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Nine inventions you might be surprised are actually Austrian

OK so we know about Arnie, but there are plenty of Austrian discoveries that you might not know are actually Austrian. Here are a few surprises.

Nine inventions you might be surprised are actually Austrian
Pez. It's Austrian. Photo by Jose Antonio Gallego Vázquez on Unsplash

From famous to infamous, there are plenty of well known people who come from Austria. 

For centuries, Mozart has been synonymous with Austria and Salzburg, while Arnold Schwarzenegger is probably the most famous living Austrian. 

Then of course there’s Adolf, but this list is about things that are surprisingly Austrian, so the less said about him the better. 

The following are some Austrian contributions to the world you might be surprised about. Read on!

Red Bull

OK so most of you know this, but Austria is indeed responsible for the energy drink Red Bull. 

The highest selling energy drink in the world, Red Bull was created and marketed by Austrian entrepreneur Dietrich Mateschitz. 

He was inspired by a pre-existing energy drink named Krating Daeng – translating to ‘red bison’ – which was first invented and sold in Thailand. 

He took this idea, modified the ingredients to suit the tastes of westerners, and founded Red Bull GmbH in Austria in 1987. 

As of 2021, he’s amassed a fortune of close to $30 billion and just sneaks into the top 40 richest people in the world. 

Snow globes

Yes, snow globes (Schneekugel) were actually invented in Austria. 

They were invented by Austrian Erwin Perzy, a manufacturer or surgical instruments, by accident in the 1800s. 

Perzy had been hoping to develop an extra bright source of light and had been experimenting with small reflective particles. 

When he moved the globe, the effect reminded him of snowfall and he got the idea. 

Perzy’s family still run a business manufacturing and selling snow globes in Vienna, where they are still made from glass and the material used to make up the snow is still a secret. 

Australian snow globes. By Tangerineduel – Own work, CC BY-SA 4.0,

Danishes (yes, really)

A breakfast and afternoon tea staple across the globe, it might be a surprise to find out that the Danish doesn’t come from Denmark at all. 

Don’t believe us? Ask the Danish. This is already starting to sound like a bad Pulp Fiction impression, but do you know what they call a Danish in Denmark?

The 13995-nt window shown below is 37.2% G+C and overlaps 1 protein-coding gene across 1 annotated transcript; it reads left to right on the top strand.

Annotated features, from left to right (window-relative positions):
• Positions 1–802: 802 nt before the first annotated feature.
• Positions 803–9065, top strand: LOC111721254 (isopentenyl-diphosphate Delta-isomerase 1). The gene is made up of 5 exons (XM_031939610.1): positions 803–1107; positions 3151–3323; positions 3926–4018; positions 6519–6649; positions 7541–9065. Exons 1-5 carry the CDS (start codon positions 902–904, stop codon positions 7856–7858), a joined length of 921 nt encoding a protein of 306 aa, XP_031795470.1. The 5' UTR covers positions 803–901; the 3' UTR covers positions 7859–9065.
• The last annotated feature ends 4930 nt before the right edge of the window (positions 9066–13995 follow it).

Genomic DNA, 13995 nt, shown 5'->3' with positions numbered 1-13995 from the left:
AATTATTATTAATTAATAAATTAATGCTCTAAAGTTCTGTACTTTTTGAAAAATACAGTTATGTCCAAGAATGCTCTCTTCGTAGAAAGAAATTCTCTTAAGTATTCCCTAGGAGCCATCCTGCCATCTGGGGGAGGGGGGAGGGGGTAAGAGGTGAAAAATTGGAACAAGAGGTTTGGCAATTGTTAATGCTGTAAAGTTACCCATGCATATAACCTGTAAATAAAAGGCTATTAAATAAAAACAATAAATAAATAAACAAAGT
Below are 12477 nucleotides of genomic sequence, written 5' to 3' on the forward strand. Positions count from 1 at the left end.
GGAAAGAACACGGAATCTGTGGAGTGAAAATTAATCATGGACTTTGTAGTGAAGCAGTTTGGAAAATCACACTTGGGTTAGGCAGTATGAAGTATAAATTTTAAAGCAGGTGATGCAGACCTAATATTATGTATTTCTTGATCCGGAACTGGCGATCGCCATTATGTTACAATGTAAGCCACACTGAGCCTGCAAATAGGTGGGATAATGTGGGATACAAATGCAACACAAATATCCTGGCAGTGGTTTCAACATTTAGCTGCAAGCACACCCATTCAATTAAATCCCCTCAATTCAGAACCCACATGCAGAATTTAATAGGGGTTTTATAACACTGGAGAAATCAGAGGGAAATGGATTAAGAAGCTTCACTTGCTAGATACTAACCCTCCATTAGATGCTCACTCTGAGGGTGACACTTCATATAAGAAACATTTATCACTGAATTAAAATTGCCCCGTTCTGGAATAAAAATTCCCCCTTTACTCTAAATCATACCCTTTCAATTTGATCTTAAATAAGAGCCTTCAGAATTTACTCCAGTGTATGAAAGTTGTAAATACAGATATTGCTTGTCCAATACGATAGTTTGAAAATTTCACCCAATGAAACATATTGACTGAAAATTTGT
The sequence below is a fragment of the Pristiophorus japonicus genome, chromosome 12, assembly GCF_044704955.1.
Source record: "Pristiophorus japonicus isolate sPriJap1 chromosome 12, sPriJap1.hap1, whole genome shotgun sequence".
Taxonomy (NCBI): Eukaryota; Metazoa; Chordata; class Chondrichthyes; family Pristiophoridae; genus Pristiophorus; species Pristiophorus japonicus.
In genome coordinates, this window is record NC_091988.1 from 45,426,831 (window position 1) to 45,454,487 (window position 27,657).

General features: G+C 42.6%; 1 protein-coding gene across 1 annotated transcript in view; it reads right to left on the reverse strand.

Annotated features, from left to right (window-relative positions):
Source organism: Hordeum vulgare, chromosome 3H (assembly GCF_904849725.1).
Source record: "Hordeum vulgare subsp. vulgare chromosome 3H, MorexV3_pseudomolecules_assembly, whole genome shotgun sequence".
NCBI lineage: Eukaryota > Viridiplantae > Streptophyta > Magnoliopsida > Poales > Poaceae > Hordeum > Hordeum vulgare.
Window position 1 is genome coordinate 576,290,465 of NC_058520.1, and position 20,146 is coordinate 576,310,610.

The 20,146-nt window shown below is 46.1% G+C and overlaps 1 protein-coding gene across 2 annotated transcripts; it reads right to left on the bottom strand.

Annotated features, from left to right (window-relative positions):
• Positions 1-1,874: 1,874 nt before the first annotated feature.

Vienna bread. No, seriously. 

The way of making Danishes – a variant of puff pastry made of laminated yeast-leavened dough that creates a layered texture – was brought to Copenhagen by Austrian bakers. 

The name became prominent when Danish people made the move to the United States and the pastries became popular – and the rest is tasty, tasty history. 


In 1869 economist Emanuel Alexander Herrmann published an article in Austria’s paper Neue Freie Presse “Über eine neue Art des Korrespondenzmittels der Post”, or “About a novel means of postal correspondence”.

The letter proposed that all envelope-size cards, whether written, produced by copying machine, or printed, ought to be admitted as mail if they contained not more than 20 words including address and sender’s signature. 

Britain followed the Austrian example and introduced the postcard a year later.

An Austrian postcard from 1901. Image: Wikicommons


Made of artificial colours and flavours. Squashed out of cartoon characters into artificial shapes. Zero nutritional value. What sounds more American than that?

But no, PEZ, the candy, is in fact Austrian. 

An Austrian by the name of Eduard Haas III invented the collectable cult sweet known as PEZ in 1927, as an alternative to smoking. 

PEZ is a shortened version of the German word for peppermint – PfeffErminZ. 

Twenty years later Haas invented the PEZ dispenser, which resembles a cigarette lighter. 

The sweets were originally targeted at adults and it was not until the 1950s when PEZ began to be sold in America, that the cartoon character tops and fruity flavours were added to appeal to children.


OK, so you knew Sigmund Freud was going to make an appearance in this list somewhere.